A tour guide shows visitors a scroll from which music is played. (Rudesheim Tourist AG/Marlis-Steinmetz)
Frescoes inside the Brömserhof, the building where Siegfried's Mechanical Musical Instrument Museum is housed. (Rudesheim Tourist AG/Marlis-Steinmetz)
Tourists can only visit the museum on a guided tour, which takes about 45 minutes. (Rudesheim Tourist AG/Marlis-Steinmetz)
The outside of the Brömserhof, the 15th-century knight’s manor where the museum is housed. (Rudesheim Tourist AG/Marlis-Steinmetz)
Gramophones on display at Siegfried's Mechanical Musical Instrument Museum. (Rudesheim Tourist AG/Marlis-Steinmetz)
The village of Rüdesheim, Germany, just before sunset. (Instamatics/iStock)
A view of the lake from a hillside vineyard, Rüdesheim, Germany. (Instamatics/iStock)

This Medieval Knight’s Manor Houses Over 350 Mechanical Musical Instruments

From tiny music boxes to the bus-sized Orchestrion, Siegfried’s Mechanical Music Cabinet in Germany’s Rhineland is the perfect musical detour

smithsonian.com

Just the fanciful name alone—Siegfried’s Mechanical Music Cabinet —may be enough to persuade curious travelers to leave Germany’s thoroughfares and visit the Rhine River town of Rüdesheim, Germany. And for those who do, the decision will be more than rewarded by the visual and auditory delights of this unusual museum 40 miles from Frankfurt.

The collection is housed in the Brömserhof, a 15th-century knight’s manor, the most impressive of the town’s aristocratic residences complete with a Gothic chapel and fresco-adorned halls. It showcases 350 mechanical instruments dating back three centuries. Think delicate music boxes, one with a chirping bird on top, or massive pipe organs, and pretty much everything in between. The extensive collection also includes tools and machines used to produce the instruments, and cardboard sheet music, roles of sheet music and perforated disks from which compositions are produced. You may even recognize a few of the old standards such “Que Sera!,” first sung by Doris Day.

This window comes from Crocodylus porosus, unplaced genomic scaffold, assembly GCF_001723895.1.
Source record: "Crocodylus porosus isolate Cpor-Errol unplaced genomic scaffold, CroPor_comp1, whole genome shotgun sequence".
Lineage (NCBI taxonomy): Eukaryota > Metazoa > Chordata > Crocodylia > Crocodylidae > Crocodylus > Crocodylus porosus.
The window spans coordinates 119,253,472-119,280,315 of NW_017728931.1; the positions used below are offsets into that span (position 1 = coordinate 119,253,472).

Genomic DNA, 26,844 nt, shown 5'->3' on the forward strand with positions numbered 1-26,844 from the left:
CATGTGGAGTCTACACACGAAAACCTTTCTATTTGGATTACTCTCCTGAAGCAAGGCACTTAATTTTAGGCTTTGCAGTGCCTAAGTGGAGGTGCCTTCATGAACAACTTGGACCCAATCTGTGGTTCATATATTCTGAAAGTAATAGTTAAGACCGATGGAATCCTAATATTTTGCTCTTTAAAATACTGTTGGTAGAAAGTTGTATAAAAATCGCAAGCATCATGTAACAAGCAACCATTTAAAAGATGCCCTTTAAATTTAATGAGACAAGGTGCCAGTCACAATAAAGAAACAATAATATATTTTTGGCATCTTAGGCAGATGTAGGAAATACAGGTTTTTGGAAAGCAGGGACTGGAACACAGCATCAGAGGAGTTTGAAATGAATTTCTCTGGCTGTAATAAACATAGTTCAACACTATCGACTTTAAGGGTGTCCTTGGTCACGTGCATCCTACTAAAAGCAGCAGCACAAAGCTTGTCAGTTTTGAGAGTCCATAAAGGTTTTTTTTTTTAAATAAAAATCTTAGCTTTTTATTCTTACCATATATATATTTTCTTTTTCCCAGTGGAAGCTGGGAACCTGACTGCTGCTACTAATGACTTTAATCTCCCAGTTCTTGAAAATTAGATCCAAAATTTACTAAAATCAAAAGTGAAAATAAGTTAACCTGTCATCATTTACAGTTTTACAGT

The mastermind behind the eclectic collection is the museum’s namesake, Siegfried Wendel, a local music enthusiast who gathered his collection of “rescued and repaired” instruments together for the world to enjoy; he opened the museum in his hometown in 1969. Among Wendel’s repaired treasures that delight the ears are hand-cranked carnival machines, jukeboxes and gramophones, one of which needs a new a needle each time it is played for visitors.

What stops visitors in their tracks, however, is the Orchestrion - a machine  as big as a minibus with all kinds of mechanical components. It plays many of the instruments found in a traditional orchestra, from delicate violins to triumphant trombones. 

In addition to marveling at the music produced by the mechanical instruments, you may be just as impressed by the workmanship and engineering that went into making them, including the acute attention to detail found on a number of the more ornate instruments.  Look inside some of them and you will see all the working parts, or step back and watch as characters “play” the music.

Not musically inclined? No need to fret. A visit to Siegfried’s Mechanical Music Cabinet is only possible by taking a 45-minute guided tour, during which well-versed guides share the instruments’ histories and operate a few of them, filling the museum’s rooms with songs from eras gone by.

Siegfried’s Mechanical Music Cabinet is open everyday March through December, from 10 a.m. to 6 p.m. If you are traveling with a group and arrive in Rüdesheim after 6 p.m., tours are available upon request from 6 to 10 p.m for groups of four or more. Whatever time you plan to visit, call ahead or go online to reserve your spot for your musical detour in Rüdesheim.

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